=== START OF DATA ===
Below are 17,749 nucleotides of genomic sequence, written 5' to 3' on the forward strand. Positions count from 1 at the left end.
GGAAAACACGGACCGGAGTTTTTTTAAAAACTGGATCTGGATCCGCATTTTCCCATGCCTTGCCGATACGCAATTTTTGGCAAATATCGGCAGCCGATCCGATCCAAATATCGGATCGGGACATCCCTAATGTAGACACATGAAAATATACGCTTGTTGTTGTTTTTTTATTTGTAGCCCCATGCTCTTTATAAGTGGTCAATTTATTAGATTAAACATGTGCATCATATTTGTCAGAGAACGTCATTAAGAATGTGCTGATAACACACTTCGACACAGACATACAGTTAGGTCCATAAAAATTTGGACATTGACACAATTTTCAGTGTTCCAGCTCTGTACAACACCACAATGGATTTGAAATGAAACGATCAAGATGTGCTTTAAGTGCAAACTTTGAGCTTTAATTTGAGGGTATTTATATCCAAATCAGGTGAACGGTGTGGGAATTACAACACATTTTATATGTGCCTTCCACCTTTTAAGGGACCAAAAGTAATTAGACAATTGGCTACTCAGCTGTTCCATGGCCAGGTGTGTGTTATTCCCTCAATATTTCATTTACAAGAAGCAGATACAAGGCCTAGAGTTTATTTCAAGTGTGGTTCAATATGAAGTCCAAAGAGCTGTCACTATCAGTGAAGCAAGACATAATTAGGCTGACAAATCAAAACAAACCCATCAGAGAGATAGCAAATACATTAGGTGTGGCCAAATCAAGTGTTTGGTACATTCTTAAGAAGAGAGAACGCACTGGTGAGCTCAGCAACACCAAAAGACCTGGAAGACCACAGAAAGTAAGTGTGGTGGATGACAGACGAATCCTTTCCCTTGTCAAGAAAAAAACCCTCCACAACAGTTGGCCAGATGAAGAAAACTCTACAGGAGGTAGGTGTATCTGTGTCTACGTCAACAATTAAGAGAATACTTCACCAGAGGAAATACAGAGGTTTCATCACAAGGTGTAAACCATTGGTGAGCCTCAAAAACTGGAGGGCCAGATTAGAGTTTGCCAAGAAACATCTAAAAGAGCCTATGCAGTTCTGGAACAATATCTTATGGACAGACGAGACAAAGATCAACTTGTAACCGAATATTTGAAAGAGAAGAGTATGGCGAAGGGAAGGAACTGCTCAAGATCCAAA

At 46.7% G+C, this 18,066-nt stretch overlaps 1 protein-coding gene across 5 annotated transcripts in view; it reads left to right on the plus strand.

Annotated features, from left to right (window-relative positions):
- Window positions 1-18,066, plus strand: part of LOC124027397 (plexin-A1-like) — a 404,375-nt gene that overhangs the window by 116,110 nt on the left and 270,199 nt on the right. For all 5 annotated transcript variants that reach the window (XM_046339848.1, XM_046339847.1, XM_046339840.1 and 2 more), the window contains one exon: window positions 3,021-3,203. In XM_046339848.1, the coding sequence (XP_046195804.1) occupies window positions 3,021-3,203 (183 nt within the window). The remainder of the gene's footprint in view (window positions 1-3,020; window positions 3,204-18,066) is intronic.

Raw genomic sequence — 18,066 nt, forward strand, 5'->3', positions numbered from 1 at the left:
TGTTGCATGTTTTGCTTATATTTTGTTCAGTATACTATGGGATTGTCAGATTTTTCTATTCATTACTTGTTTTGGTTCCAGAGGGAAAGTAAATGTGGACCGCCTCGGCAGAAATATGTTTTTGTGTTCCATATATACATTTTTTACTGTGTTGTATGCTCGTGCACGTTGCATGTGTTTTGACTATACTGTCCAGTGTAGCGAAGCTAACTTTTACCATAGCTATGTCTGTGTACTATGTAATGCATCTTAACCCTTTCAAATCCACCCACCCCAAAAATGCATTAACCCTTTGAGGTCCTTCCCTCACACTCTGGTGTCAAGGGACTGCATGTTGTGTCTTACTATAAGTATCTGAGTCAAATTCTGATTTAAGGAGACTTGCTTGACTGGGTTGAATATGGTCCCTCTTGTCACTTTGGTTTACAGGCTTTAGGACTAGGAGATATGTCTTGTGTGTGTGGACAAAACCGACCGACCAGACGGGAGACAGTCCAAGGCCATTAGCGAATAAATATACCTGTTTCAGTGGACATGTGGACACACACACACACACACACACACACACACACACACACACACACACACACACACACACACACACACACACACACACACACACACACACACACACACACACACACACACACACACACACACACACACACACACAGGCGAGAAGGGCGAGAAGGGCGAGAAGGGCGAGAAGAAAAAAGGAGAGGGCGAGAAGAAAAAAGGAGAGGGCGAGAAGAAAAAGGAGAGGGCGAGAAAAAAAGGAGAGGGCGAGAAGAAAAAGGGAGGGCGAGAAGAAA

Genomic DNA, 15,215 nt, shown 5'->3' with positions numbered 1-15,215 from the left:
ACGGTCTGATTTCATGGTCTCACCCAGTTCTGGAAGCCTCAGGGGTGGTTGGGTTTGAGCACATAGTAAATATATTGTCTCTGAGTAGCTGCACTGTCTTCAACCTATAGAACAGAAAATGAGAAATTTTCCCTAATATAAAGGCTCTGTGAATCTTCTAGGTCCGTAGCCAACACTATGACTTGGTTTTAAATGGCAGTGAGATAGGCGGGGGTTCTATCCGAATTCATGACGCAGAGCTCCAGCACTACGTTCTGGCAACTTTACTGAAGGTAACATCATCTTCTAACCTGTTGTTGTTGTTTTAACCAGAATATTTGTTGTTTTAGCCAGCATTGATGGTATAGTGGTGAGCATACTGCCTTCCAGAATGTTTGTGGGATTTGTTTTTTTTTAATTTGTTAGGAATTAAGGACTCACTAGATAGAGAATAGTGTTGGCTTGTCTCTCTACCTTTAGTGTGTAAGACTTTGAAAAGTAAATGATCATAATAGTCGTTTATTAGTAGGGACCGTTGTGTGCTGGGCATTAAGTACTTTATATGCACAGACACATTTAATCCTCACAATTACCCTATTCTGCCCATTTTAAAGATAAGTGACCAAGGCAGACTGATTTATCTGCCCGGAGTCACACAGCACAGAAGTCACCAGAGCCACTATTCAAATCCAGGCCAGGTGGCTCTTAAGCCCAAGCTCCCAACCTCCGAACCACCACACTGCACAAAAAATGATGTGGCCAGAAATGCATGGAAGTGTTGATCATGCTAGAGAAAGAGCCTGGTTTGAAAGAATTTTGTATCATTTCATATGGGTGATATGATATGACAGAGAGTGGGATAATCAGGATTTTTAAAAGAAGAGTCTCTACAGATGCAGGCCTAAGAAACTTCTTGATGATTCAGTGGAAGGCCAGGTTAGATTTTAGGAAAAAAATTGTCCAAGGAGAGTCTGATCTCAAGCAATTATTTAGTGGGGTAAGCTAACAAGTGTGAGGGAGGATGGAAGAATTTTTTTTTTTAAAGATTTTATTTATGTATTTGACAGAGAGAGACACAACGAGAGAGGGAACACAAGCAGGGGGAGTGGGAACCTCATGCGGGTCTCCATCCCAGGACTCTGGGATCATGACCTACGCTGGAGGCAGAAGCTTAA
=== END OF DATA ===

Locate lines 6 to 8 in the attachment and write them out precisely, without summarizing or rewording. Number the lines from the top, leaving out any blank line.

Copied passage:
Raw genomic sequence — 18,066 nt, forward strand, 5'->3', positions numbered from 1 at the left:
TGTTGCATGTTTTGCTTATATTTTGTTCAGTATACTATGGGATTGTCAGATTTTTCTATTCATTACTTGTTTTGGTTCCAGAGGGAAAGTAAATGTGGACCGCCTCGGCAGAAATATGTTTTTGTGTTCCATATATACATTTTTTACTGTGTTGTATGCTCGTGCACGTTGCATGTGTTTTGACTATACTGTCCAGTGTAGCGAAGCTAACTTTTACCATAGCTATGTCTGTGTACTATGTAATGCATCTTAACCCTTTCAAATCCACCCACCCCAAAAATGCATTAACCCTTTGAGGTCCTTCCCTCACACTCTGGTGTCAAGGGACTGCATGTTGTGTCTTACTATAAGTATCTGAGTCAAATTCTGATTTAAGGAGACTTGCTTGACTGGGTTGAATATGGTCCCTCTTGTCACTTTGGTTTACAGGCTTTAGGACTAGGAGATATGTCTTGTGTGTGTGGACAAAACCGACCGACCAGACGGGAGACAGTCCAAGGCCATTAGCGAATAAATATACCTGTTTCAGTGGACATGTGGACACACACACACACACACACACACACACACACACACACACACACACACACACACACACACACACACACACACACACACACACACACACACACACACACACACACACACACACACACACACACACACACACACAGGCGAGAAGGGCGAGAAGGGCGAGAAGGGCGAGAAGAAAAAAGGAGAGGGCGAGAAGAAAAAAGGAGAGGGCGAGAAGAAAAAGGAGAGGGCGAGAAAAAAAGGAGAGGGCGAGAAGAAAAAGGGAGGGCGAGAAGAAA

Genomic DNA, 15,215 nt, shown 5'->3' with positions numbered 1-15,215 from the left: